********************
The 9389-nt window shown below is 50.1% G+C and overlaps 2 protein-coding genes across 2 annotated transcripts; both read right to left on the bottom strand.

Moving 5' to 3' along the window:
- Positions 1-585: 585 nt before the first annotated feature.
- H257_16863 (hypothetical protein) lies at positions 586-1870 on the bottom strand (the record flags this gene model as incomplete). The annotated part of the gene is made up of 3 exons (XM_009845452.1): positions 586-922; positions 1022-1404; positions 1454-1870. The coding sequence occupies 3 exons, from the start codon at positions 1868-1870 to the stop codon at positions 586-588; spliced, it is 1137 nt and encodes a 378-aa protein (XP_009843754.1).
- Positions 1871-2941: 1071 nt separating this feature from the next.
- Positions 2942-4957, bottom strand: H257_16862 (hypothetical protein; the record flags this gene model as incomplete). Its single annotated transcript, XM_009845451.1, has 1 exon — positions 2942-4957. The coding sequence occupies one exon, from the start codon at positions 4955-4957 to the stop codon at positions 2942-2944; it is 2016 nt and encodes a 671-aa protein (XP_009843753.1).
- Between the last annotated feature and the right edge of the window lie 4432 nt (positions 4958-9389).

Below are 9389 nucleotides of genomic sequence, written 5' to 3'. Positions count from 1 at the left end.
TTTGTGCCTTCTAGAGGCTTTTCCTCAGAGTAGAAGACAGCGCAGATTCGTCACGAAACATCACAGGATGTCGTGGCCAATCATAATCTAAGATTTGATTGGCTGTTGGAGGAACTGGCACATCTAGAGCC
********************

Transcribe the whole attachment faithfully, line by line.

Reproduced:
The 9389-nt window shown below is 50.1% G+C and overlaps 2 protein-coding genes across 2 annotated transcripts; both read right to left on the bottom strand.

Moving 5' to 3' along the window:
- Positions 1-585: 585 nt before the first annotated feature.
- H257_16863 (hypothetical protein) lies at positions 586-1870 on the bottom strand (the record flags this gene model as incomplete). The annotated part of the gene is made up of 3 exons (XM_009845452.1): positions 586-922; positions 1022-1404; positions 1454-1870. The coding sequence occupies 3 exons, from the start codon at positions 1868-1870 to the stop codon at positions 586-588; spliced, it is 1137 nt and encodes a 378-aa protein (XP_009843754.1).
- Positions 1871-2941: 1071 nt separating this feature from the next.
- Positions 2942-4957, bottom strand: H257_16862 (hypothetical protein; the record flags this gene model as incomplete). Its single annotated transcript, XM_009845451.1, has 1 exon — positions 2942-4957. The coding sequence occupies one exon, from the start codon at positions 4955-4957 to the stop codon at positions 2942-2944; it is 2016 nt and encodes a 671-aa protein (XP_009843753.1).
- Between the last annotated feature and the right edge of the window lie 4432 nt (positions 4958-9389).

Below are 9389 nucleotides of genomic sequence, written 5' to 3'. Positions count from 1 at the left end.
TTTGTGCCTTCTAGAGGCTTTTCCTCAGAGTAGAAGACAGCGCAGATTCGTCACGAAACATCACAGGATGTCGTGGCCAATCATAATCTAAGATTTGATTGGCTGTTGGAGGAACTGGCACATCTAGAGCC